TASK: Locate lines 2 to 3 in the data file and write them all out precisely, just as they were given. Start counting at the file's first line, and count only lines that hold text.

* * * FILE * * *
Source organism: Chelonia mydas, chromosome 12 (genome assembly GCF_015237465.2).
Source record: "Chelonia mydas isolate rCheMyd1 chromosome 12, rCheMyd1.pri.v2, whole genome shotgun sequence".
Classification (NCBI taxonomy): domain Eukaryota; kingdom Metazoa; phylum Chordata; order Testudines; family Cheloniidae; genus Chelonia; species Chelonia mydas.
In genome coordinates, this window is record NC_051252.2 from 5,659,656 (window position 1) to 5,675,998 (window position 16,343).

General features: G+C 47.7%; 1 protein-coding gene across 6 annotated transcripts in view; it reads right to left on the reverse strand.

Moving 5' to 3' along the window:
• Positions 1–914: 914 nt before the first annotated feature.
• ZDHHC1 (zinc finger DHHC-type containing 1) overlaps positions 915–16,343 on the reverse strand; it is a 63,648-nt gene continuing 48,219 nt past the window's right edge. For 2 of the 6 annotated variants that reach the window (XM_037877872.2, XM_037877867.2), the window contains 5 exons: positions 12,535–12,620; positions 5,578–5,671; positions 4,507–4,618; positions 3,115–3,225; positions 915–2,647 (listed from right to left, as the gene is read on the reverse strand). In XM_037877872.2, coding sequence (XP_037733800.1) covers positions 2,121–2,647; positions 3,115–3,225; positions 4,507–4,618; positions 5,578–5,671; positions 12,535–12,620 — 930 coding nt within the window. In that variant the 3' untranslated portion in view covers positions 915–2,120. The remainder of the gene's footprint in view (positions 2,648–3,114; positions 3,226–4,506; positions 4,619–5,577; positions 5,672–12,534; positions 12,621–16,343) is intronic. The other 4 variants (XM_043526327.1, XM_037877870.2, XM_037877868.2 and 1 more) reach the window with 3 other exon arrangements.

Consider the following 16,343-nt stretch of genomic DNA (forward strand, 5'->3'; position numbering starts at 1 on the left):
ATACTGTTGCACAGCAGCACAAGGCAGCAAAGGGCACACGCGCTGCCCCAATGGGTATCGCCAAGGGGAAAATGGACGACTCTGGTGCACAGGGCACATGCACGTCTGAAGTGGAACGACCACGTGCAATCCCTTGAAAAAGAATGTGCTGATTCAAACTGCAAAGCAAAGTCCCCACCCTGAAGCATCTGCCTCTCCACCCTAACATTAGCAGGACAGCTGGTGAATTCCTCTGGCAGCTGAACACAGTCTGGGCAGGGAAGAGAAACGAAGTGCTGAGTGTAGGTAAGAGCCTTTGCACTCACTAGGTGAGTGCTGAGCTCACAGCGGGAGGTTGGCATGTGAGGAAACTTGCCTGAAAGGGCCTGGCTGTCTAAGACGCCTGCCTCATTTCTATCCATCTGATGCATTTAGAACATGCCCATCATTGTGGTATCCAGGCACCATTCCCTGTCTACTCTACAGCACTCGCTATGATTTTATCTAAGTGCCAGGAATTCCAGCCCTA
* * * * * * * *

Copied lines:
Source record: "Chelonia mydas isolate rCheMyd1 chromosome 12, rCheMyd1.pri.v2, whole genome shotgun sequence".
Classification (NCBI taxonomy): domain Eukaryota; kingdom Metazoa; phylum Chordata; order Testudines; family Cheloniidae; genus Chelonia; species Chelonia mydas.